Jeb Bush: Bad for Marijuana and Drug War Reform


Jeb Bush, the one-time presumed 2016 Republican presidential nominee, has seen better days. His establishment front-runner status was shattered over the summer by the meteoric rise of Donald Trump and, more recently, surging GOP insurgents Ben Carson and Carly Fiorina. After spending the first half of this year raising more than $600,000 per day, Bush’s campaign is in turmoil: Plagued with gaffes, shedding top fundraisers, slashing staff salaries, and national poll numbers that show him statistically tied at third place with names like Huckabee, Kasich, Cruz, and Rubio. Beyond that, Bush looks like a man defeated on the campaign trail. His slumped shoulders, vexed facial expressions, and snippy responses to reporters portray a man very different from the “happy warrior” who once said his decision to run for president would rest on the question, “can I do it joyfully“?

Still, the GOP’s established order is holding out hope that the Republican field will “winnow down” organically, and that insurgent candidates will self-deport over the next few months, leaving Jeb (he likes to go casual, by his first name) to lead the charge against the Democrats’ presumed nominee Hillary Clinton. As a part of our ongoing series examining the 2016 presidential candidates and their views on cannabis and the drug war, we take a close look at Jeb’s record and policy stances to see what yet another American Bush presidency would look like for the cannabis community.

First, make no mistake: Jeb is a drug warrior. By some accounts, he was one of the “best drug warriors in town” during his eight year stint as Florida’s governor. While there he took on the cocaine cartels and oversaw a slight reduction in drug-fueled violence. That’s the shiny part of his governorship; the rest was much more bleak. A vast majority of Governor Bush’s policy stances were indicative of and inspired by the larger failed trends in the war on drugs: He successfully lobbied against a ballot initiative that would have treated nonviolent drug offenders instead of jailing them, he cut funding to treatment centers and drug-courts, he increased mandatory minimum jail sentences for drug-related crimes, and, in 2014, stepped out of term limit-imposed retirement to urge Floridians to vote against an ultimately doomed medical marijuana bill that had, at one point, enjoyed nearly 90% support. That last one he did via scaremongering and slippery slope arguments:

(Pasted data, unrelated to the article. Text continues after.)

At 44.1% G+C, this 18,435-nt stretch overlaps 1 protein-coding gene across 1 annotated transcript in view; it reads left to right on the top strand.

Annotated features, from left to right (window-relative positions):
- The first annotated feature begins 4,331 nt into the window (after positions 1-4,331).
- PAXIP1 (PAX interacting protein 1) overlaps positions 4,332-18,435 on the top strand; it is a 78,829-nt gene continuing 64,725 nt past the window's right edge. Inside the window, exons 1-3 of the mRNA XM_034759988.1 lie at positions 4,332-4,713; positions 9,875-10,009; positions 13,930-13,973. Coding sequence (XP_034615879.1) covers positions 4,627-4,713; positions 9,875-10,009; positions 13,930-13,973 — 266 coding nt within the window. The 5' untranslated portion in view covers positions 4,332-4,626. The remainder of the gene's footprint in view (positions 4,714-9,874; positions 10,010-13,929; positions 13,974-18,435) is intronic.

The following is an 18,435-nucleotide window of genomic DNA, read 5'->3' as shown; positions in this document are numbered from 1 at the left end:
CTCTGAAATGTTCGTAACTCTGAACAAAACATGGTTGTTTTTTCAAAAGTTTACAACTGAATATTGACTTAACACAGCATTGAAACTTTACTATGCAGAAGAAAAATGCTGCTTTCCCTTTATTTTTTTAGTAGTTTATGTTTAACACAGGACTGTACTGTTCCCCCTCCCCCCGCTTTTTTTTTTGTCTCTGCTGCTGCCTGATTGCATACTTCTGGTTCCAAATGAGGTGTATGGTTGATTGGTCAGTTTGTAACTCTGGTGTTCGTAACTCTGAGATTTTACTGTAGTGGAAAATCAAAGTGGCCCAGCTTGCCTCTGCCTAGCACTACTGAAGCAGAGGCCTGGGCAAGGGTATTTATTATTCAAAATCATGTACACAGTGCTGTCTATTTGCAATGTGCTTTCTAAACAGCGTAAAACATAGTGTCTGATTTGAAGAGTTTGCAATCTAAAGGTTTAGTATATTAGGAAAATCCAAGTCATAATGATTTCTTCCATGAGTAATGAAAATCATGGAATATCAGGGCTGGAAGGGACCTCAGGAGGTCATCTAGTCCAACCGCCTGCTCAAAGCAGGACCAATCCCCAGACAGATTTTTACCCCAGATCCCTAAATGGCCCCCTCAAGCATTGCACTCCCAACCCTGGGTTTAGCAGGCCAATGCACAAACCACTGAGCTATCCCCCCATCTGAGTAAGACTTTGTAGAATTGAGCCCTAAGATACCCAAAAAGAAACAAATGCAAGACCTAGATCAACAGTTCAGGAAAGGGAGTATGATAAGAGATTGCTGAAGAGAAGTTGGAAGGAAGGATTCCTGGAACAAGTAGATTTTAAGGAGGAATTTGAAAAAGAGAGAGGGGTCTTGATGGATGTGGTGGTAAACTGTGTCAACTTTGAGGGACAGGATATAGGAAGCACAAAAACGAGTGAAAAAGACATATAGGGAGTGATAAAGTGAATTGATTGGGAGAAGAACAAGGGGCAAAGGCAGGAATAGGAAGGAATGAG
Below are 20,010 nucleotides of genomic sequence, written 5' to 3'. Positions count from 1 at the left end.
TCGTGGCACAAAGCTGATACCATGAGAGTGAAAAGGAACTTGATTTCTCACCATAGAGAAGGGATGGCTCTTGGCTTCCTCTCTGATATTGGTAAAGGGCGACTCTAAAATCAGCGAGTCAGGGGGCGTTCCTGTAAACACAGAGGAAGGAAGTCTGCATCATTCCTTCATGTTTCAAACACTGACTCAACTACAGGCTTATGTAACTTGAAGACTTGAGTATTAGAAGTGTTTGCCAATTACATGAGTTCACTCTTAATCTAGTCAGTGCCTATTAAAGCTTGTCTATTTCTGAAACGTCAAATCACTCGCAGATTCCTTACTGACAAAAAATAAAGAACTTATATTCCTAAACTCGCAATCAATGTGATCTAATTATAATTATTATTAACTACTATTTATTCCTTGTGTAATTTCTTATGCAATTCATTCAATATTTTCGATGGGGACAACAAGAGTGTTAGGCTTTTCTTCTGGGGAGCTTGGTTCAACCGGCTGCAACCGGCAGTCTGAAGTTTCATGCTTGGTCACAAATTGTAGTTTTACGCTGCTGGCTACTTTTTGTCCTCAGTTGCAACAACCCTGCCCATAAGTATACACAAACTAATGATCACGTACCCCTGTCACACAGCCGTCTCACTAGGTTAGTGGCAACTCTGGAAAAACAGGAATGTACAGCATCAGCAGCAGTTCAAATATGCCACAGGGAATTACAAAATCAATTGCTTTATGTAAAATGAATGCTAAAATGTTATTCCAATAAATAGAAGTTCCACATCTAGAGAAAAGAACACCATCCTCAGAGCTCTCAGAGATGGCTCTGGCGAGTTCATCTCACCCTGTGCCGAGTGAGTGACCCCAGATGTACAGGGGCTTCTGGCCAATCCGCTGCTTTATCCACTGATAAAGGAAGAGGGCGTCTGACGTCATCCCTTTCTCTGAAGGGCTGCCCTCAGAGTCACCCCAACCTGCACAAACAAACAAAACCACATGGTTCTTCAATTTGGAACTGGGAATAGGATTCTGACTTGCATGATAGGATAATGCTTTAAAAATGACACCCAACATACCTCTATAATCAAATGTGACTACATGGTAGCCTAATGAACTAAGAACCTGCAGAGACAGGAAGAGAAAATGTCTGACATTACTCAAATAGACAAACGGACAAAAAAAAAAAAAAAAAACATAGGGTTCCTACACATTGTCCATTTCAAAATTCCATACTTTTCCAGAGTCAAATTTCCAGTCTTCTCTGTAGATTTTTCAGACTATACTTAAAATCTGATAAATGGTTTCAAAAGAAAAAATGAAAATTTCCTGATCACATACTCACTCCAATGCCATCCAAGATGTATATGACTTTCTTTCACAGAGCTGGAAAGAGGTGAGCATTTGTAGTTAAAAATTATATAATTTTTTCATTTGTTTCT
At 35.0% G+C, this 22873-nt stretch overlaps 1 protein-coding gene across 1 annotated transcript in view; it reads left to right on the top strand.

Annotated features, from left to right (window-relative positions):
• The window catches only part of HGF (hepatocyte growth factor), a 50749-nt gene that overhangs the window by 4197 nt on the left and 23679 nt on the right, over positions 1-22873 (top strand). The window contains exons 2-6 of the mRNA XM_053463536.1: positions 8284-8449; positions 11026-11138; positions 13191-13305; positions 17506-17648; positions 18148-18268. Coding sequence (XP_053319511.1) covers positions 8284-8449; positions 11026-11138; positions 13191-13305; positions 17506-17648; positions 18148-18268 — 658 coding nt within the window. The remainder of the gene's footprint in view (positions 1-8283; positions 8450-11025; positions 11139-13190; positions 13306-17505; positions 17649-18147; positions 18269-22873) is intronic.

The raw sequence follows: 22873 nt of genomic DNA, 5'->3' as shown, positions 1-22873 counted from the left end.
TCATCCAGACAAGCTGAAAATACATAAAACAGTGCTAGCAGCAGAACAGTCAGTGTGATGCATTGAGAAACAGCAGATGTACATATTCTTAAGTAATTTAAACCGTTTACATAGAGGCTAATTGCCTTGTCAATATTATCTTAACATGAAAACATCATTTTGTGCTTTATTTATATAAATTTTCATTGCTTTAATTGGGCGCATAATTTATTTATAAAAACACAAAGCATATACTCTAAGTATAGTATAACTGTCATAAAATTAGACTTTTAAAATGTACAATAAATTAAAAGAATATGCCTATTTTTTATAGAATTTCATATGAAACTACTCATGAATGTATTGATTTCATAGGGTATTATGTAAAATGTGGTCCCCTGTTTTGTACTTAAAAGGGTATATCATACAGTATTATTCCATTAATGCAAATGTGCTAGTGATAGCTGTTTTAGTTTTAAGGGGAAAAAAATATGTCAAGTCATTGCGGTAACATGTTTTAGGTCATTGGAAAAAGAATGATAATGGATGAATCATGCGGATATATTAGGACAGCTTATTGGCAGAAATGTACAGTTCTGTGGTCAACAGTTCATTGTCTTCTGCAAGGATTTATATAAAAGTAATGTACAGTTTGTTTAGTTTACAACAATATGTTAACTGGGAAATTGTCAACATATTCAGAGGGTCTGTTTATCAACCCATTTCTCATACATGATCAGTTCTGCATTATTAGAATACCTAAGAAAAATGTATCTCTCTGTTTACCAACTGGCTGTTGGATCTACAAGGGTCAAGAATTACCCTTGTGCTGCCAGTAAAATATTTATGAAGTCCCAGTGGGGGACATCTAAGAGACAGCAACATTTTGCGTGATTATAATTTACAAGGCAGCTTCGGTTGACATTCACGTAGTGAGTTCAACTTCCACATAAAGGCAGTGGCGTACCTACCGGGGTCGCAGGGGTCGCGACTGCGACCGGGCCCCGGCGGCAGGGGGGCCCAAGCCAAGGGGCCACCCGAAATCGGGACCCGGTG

“Florida leaders and citizens have worked for years to make the Sunshine State a world-class location to start or run a business, a family-friendly destination for tourism and a desirable place to raise a family or retire. Allowing large-scale, marijuana operations to take root across Florida, under the guise of using it for medicinal purposes, runs counter to all of these efforts. I strongly urge Floridians to vote against Amendment 2 this November.”

It’s worth taking a look at Jeb’s family in order to put these policy stances in context, particularly the apparent hypocrisy in the treatment his own daughter enjoyed after getting busted for prescription fraud and, later, possession of crack cocaine. In 2002, while Jeb was launching his reelection campaign, his daughter Noelle–who had a history of motor vehicle accidents and “about a dozen” moving violations on her record–was arrested in Tallahassee for attempting to purchase the anti-anxiety medication Xanax with a fake prescription and charged with a felony. Rather than jail-time, a judge sentenced her to a rehabilitation program, during which she was twice jailed for violating the terms of her stay–once for possessing an unspecified prescription medication and then again for possession of crack cocaine, which she hid in her shoe.

Total time behind bars? 10 days.